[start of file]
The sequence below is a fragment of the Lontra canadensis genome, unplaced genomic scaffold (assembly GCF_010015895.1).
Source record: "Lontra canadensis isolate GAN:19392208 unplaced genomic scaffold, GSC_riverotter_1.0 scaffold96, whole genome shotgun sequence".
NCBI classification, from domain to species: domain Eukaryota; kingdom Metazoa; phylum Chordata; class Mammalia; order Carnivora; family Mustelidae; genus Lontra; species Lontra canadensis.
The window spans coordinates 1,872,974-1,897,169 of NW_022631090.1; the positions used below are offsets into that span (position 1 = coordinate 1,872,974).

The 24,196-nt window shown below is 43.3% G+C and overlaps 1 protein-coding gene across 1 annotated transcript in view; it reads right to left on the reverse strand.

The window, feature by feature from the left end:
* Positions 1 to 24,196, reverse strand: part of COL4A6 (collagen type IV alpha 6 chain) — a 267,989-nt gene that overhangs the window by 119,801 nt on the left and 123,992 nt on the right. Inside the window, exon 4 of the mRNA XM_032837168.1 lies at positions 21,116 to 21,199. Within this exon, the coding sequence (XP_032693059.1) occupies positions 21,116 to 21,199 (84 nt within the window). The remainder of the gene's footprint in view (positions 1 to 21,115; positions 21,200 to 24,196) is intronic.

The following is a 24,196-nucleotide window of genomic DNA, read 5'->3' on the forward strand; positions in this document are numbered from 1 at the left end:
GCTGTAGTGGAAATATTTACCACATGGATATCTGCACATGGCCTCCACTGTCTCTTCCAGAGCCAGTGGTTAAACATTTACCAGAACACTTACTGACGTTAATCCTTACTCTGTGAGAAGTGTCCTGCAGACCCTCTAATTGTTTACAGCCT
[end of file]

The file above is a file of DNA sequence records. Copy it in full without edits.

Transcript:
The sequence below is a fragment of the Lontra canadensis genome, unplaced genomic scaffold (assembly GCF_010015895.1).
Source record: "Lontra canadensis isolate GAN:19392208 unplaced genomic scaffold, GSC_riverotter_1.0 scaffold96, whole genome shotgun sequence".
NCBI classification, from domain to species: domain Eukaryota; kingdom Metazoa; phylum Chordata; class Mammalia; order Carnivora; family Mustelidae; genus Lontra; species Lontra canadensis.
The window spans coordinates 1,872,974-1,897,169 of NW_022631090.1; the positions used below are offsets into that span (position 1 = coordinate 1,872,974).

The 24,196-nt window shown below is 43.3% G+C and overlaps 1 protein-coding gene across 1 annotated transcript in view; it reads right to left on the reverse strand.

The window, feature by feature from the left end:
* Positions 1 to 24,196, reverse strand: part of COL4A6 (collagen type IV alpha 6 chain) — a 267,989-nt gene that overhangs the window by 119,801 nt on the left and 123,992 nt on the right. Inside the window, exon 4 of the mRNA XM_032837168.1 lies at positions 21,116 to 21,199. Within this exon, the coding sequence (XP_032693059.1) occupies positions 21,116 to 21,199 (84 nt within the window). The remainder of the gene's footprint in view (positions 1 to 21,115; positions 21,200 to 24,196) is intronic.

The following is a 24,196-nucleotide window of genomic DNA, read 5'->3' on the forward strand; positions in this document are numbered from 1 at the left end:
GCTGTAGTGGAAATATTTACCACATGGATATCTGCACATGGCCTCCACTGTCTCTTCCAGAGCCAGTGGTTAAACATTTACCAGAACACTTACTGACGTTAATCCTTACTCTGTGAGAAGTGTCCTGCAGACCCTCTAATTGTTTACAGCCT